Friday, July 11, 2014

We're Coming to the Chorus...eventually

Last Saturday I sat on our back porch drinkin' beer in the hot air...

...a buzz in the afternoon staring at the lake...listening to Crooked Rain, Crooked Rain. There may be other music that is also suitable for drinking in the afternoon but, I don't think there's a better one...certainly not in the summer time.

In fact there's not a better record from the 1990's full stop. Really it has to be on a very short list no matter what decade you consider.

We'll come to that and The Boy are preparing a video review of the record for your edification.

Crooked Rain is an inevitable consequence of just happens. This year it was a cover that set it off. Gold Soundz is a sun baked slab of good as anything Brian Wilson ever wrote. This cover version may actually make a better case than the original.

It's like that sometimes with, let's have a few more before moving on.

Julie Doiron from Eric's Trip goofing on Shady Lane from Brighten the Corners. Brighten the Corners was not the best album of the 1990' fact it was quite a disappointment. Horrible bloodless, deliberate production and almost any version of the songs not on the album is an improvement. This one's fun.

Nobody need ever bother with this one has been obliterated.

Lotta folks have taken a stab at Here...Grandaddy, Built to Spill...but Tendersticks owns it.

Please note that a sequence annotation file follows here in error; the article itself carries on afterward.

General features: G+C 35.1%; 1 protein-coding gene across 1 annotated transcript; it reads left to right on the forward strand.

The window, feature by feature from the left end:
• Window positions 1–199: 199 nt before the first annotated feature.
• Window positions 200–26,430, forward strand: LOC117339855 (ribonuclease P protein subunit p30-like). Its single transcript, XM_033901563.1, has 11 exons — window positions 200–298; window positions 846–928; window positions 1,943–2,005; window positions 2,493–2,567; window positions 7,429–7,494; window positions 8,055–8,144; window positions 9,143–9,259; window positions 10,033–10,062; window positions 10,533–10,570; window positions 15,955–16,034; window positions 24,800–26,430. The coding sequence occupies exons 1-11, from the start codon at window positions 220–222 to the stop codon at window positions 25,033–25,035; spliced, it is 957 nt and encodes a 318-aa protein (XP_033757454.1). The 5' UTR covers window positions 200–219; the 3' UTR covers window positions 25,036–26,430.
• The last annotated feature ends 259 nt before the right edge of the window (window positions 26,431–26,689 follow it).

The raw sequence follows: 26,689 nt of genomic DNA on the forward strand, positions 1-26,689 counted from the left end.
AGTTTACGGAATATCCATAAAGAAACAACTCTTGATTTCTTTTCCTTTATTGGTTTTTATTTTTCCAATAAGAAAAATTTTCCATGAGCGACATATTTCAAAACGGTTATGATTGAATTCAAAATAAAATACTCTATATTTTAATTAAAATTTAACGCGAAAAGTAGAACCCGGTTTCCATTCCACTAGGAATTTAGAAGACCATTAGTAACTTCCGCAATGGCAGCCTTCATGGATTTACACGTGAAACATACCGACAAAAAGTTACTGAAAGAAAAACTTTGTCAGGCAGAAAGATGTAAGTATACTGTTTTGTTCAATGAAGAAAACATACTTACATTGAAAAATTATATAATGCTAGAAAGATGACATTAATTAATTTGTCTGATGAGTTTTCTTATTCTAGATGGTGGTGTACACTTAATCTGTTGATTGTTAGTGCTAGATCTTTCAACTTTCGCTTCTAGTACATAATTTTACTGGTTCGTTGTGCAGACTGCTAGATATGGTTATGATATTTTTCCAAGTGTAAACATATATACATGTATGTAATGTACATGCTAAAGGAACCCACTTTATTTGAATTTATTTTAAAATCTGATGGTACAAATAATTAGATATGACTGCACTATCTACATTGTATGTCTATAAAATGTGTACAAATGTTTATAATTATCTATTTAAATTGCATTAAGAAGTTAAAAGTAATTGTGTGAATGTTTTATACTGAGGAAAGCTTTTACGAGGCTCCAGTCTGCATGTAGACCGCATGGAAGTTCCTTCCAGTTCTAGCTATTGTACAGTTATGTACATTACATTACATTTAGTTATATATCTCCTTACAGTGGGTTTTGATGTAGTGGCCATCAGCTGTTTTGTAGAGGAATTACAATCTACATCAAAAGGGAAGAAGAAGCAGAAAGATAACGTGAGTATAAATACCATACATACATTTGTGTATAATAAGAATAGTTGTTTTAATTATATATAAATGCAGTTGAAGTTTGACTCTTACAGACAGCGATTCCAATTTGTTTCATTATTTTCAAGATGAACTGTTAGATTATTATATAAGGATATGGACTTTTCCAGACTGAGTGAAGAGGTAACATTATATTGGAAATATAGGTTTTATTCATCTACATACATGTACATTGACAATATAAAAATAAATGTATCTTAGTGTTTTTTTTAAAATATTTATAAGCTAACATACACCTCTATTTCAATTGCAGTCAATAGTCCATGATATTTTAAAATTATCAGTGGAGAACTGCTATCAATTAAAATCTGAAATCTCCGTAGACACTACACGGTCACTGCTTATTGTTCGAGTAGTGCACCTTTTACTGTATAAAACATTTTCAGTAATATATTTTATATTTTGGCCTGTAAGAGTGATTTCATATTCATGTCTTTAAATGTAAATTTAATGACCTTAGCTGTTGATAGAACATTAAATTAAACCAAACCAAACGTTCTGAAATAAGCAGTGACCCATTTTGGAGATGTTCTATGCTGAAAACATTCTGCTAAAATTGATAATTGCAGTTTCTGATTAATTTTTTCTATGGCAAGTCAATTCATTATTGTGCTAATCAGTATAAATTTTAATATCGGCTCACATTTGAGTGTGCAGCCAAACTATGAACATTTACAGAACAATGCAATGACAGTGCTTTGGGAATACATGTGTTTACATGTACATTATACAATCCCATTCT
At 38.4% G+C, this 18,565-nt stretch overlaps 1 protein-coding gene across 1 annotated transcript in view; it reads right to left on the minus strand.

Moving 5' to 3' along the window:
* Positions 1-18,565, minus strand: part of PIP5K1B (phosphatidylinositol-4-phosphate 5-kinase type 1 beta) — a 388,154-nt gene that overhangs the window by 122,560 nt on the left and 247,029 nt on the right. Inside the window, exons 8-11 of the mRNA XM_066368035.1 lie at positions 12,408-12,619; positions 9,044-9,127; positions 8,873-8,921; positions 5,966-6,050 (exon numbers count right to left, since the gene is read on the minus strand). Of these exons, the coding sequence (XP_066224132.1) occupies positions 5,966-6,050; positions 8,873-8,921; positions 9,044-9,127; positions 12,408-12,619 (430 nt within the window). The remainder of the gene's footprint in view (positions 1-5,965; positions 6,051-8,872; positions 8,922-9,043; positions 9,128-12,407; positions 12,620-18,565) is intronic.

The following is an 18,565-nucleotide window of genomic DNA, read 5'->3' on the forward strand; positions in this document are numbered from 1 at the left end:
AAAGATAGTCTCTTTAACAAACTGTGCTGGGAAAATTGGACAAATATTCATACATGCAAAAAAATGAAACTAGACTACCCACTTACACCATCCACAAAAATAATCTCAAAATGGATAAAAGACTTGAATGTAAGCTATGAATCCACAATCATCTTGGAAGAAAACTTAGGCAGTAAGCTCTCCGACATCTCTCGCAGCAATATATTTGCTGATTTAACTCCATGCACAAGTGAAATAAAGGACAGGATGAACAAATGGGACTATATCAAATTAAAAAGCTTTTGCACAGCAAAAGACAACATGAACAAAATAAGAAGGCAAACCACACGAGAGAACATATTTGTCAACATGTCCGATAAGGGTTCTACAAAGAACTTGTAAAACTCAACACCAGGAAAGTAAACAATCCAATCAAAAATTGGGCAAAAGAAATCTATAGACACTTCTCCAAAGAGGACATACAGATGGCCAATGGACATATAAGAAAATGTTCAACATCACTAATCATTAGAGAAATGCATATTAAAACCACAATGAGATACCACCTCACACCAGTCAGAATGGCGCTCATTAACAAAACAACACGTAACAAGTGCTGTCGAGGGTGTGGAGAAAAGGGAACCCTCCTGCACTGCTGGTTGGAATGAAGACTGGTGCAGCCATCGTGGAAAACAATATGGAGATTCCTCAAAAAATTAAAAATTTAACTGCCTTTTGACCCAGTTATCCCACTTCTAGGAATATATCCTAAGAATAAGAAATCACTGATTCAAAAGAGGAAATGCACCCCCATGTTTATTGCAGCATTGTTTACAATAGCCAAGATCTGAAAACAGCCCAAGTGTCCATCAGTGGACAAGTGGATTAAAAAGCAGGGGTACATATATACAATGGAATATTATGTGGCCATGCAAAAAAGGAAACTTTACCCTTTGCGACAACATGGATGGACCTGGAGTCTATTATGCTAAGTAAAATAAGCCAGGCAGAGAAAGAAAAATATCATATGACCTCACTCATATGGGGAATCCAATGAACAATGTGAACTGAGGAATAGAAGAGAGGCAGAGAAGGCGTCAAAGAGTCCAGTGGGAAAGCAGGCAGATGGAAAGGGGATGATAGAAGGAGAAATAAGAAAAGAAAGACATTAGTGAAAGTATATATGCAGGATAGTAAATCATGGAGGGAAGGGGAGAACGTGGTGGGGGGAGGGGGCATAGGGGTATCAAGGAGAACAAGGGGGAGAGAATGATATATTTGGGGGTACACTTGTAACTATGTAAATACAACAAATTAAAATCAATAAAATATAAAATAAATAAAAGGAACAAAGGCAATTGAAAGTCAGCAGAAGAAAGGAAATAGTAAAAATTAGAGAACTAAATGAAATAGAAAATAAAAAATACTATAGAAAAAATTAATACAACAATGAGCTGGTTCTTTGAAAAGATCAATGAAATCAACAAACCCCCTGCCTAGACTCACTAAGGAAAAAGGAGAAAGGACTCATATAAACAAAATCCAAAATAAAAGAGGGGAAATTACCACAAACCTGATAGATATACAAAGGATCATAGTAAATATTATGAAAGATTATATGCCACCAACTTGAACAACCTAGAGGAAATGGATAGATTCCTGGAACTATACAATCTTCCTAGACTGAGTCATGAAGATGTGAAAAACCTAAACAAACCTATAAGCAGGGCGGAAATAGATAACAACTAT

Next up we take a long hard look at the business of RocknRoll....and watch with glee as it's burnt to the ground.


  1. Pavement have always been something of a mystery to me. Not sure how, but I've actually managed to more or less avoid their music completely and never got off my backside to do anything about it. I've liked the solo stuff by Malkmus that I have heard.
    There is a lot to listen to here. I'll get back to you when I've given it some time and chased up some of the originals. Enjoy your beer.

    1. Their story is somewhat complicated but it includes three brilliant albums and a slew of legendary releases.

      You are in the right place if you're looking for an introduction and you are in for a treat.

    2. Will be doing some homework.

    3. Please push in the chairs and clap the erasers before leaving.

  2. So I already know how important Pavement are to you, and you already know I saw them play my local town back in the day :-)

    Now what I'd like to know is: why the name 'Pavement'? It seems such an odd choice of word for a US band. Any back story there? Or just one of those random words?!

    1. There is kinda.

      We use the word pavement...but, 90% of the time it means the surface of the road. The pavement is what you bounce your head off of in a bicycle wreck...the connotation is always of something hard and unforgiving.

      Just yesterday, at the pool, Martha told the Boy to stop jumping around the edges or he would bust his jaw on the pavement. The pools edge is would never refer to it as pavement but, the idea of that being where you bust your face as a kid is a really strong one.

      So, when I hear the world pavement I think of something hard and unforgiving...and many thought they were a heavy metal based on the name.